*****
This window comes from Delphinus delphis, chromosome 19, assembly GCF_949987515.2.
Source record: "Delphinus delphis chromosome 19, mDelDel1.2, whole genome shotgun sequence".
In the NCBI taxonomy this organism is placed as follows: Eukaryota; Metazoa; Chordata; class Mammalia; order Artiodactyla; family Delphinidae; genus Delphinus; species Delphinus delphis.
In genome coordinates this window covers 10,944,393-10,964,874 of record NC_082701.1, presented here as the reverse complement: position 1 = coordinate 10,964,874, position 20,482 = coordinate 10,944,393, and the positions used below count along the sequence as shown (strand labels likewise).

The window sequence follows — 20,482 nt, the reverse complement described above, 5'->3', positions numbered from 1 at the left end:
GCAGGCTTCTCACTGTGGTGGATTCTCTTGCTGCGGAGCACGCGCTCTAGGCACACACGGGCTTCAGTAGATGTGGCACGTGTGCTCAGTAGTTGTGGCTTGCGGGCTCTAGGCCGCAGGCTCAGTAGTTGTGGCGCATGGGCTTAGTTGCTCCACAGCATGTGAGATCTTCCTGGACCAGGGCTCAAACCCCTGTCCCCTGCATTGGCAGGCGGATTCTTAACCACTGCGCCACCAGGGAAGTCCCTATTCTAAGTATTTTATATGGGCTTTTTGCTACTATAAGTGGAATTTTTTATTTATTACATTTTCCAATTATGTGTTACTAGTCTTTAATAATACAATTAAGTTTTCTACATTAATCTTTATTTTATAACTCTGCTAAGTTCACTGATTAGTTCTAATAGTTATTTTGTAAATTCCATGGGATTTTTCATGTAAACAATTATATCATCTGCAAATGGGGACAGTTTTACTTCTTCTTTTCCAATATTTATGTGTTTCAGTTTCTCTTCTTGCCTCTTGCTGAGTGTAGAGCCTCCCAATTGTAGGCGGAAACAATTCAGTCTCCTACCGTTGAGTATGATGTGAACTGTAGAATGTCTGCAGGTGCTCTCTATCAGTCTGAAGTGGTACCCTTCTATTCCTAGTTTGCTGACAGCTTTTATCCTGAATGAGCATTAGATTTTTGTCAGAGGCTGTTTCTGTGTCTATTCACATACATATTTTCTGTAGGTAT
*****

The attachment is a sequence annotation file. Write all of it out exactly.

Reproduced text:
This window comes from Delphinus delphis, chromosome 19, assembly GCF_949987515.2.
Source record: "Delphinus delphis chromosome 19, mDelDel1.2, whole genome shotgun sequence".
In the NCBI taxonomy this organism is placed as follows: Eukaryota; Metazoa; Chordata; class Mammalia; order Artiodactyla; family Delphinidae; genus Delphinus; species Delphinus delphis.
In genome coordinates this window covers 10,944,393-10,964,874 of record NC_082701.1, presented here as the reverse complement: position 1 = coordinate 10,964,874, position 20,482 = coordinate 10,944,393, and the positions used below count along the sequence as shown (strand labels likewise).

The window sequence follows — 20,482 nt, the reverse complement described above, 5'->3', positions numbered from 1 at the left end:
GCAGGCTTCTCACTGTGGTGGATTCTCTTGCTGCGGAGCACGCGCTCTAGGCACACACGGGCTTCAGTAGATGTGGCACGTGTGCTCAGTAGTTGTGGCTTGCGGGCTCTAGGCCGCAGGCTCAGTAGTTGTGGCGCATGGGCTTAGTTGCTCCACAGCATGTGAGATCTTCCTGGACCAGGGCTCAAACCCCTGTCCCCTGCATTGGCAGGCGGATTCTTAACCACTGCGCCACCAGGGAAGTCCCTATTCTAAGTATTTTATATGGGCTTTTTGCTACTATAAGTGGAATTTTTTATTTATTACATTTTCCAATTATGTGTTACTAGTCTTTAATAATACAATTAAGTTTTCTACATTAATCTTTATTTTATAACTCTGCTAAGTTCACTGATTAGTTCTAATAGTTATTTTGTAAATTCCATGGGATTTTTCATGTAAACAATTATATCATCTGCAAATGGGGACAGTTTTACTTCTTCTTTTCCAATATTTATGTGTTTCAGTTTCTCTTCTTGCCTCTTGCTGAGTGTAGAGCCTCCCAATTGTAGGCGGAAACAATTCAGTCTCCTACCGTTGAGTATGATGTGAACTGTAGAATGTCTGCAGGTGCTCTCTATCAGTCTGAAGTGGTACCCTTCTATTCCTAGTTTGCTGACAGCTTTTATCCTGAATGAGCATTAGATTTTTGTCAGAGGCTGTTTCTGTGTCTATTCACATACATATTTTCTGTAGGTAT